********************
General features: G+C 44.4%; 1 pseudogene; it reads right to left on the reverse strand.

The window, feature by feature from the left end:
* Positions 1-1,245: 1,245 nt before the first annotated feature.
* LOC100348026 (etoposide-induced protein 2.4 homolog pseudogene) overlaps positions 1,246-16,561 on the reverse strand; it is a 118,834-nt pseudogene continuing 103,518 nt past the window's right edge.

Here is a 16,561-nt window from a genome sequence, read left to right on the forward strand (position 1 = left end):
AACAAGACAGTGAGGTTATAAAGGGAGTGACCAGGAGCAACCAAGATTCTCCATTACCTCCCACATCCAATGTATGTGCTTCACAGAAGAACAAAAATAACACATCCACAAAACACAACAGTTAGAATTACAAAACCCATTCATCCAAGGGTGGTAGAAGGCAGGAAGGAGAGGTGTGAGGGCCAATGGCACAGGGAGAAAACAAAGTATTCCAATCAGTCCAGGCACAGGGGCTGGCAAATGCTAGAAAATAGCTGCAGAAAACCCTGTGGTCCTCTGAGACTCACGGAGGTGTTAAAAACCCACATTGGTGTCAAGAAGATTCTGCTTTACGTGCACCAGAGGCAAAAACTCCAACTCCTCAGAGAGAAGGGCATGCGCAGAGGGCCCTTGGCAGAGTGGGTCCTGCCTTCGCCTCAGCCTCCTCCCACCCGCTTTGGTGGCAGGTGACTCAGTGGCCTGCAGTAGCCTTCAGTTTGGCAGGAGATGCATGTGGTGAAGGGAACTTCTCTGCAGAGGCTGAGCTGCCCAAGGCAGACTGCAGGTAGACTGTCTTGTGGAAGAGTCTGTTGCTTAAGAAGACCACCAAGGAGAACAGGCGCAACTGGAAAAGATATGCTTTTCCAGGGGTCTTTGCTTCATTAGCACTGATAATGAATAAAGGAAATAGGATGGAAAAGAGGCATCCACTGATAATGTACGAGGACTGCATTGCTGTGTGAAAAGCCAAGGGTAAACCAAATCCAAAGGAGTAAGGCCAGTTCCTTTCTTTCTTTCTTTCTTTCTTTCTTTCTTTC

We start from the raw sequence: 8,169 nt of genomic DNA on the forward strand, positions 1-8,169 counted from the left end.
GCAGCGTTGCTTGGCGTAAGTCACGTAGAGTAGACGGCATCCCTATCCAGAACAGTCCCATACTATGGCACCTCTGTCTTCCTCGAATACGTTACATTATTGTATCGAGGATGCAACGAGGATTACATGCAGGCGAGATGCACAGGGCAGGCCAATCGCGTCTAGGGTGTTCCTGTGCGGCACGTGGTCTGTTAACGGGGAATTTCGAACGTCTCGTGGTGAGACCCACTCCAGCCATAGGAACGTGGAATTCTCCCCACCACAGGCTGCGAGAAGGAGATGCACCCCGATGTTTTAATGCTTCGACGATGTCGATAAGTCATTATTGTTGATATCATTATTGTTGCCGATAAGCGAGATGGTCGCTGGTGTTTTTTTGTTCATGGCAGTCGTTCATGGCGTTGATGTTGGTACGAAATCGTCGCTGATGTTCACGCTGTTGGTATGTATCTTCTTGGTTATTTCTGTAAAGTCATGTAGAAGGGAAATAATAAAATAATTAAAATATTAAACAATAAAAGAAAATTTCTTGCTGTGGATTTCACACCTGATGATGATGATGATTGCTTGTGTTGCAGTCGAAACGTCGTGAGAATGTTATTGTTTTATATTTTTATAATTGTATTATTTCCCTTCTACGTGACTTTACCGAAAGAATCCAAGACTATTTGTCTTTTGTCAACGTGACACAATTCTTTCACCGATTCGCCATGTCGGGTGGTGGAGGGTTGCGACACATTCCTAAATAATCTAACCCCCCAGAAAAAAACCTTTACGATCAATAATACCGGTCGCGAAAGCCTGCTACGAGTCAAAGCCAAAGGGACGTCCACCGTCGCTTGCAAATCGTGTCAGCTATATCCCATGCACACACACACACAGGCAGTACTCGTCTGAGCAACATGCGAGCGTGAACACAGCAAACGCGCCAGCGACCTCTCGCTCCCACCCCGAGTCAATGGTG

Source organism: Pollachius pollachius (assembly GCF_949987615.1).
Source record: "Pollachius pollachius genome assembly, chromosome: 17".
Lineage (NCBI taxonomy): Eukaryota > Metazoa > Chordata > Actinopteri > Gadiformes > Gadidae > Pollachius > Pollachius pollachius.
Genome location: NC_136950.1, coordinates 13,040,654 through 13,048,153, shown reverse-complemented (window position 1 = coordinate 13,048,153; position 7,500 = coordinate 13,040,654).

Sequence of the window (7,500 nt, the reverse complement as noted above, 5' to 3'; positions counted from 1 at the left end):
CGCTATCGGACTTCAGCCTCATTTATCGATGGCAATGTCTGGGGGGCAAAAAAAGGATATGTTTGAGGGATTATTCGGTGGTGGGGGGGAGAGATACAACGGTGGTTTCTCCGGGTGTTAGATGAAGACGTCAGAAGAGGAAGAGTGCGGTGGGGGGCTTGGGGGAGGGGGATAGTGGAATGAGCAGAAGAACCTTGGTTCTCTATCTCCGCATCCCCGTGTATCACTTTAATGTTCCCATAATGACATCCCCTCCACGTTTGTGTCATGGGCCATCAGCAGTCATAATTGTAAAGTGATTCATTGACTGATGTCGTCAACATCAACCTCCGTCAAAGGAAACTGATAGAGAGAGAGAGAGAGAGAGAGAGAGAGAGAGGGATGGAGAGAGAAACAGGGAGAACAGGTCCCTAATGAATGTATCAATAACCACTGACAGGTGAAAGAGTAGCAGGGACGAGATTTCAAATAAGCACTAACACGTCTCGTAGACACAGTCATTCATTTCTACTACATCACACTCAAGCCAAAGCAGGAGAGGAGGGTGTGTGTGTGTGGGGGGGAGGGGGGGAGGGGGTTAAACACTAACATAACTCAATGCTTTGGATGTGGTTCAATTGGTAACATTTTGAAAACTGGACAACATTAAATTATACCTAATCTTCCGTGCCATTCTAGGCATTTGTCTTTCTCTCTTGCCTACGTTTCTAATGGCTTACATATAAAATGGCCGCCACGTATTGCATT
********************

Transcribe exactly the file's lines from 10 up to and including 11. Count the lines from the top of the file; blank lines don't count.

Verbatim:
Source record: "Pollachius pollachius genome assembly, chromosome: 17".
Lineage (NCBI taxonomy): Eukaryota > Metazoa > Chordata > Actinopteri > Gadiformes > Gadidae > Pollachius > Pollachius pollachius.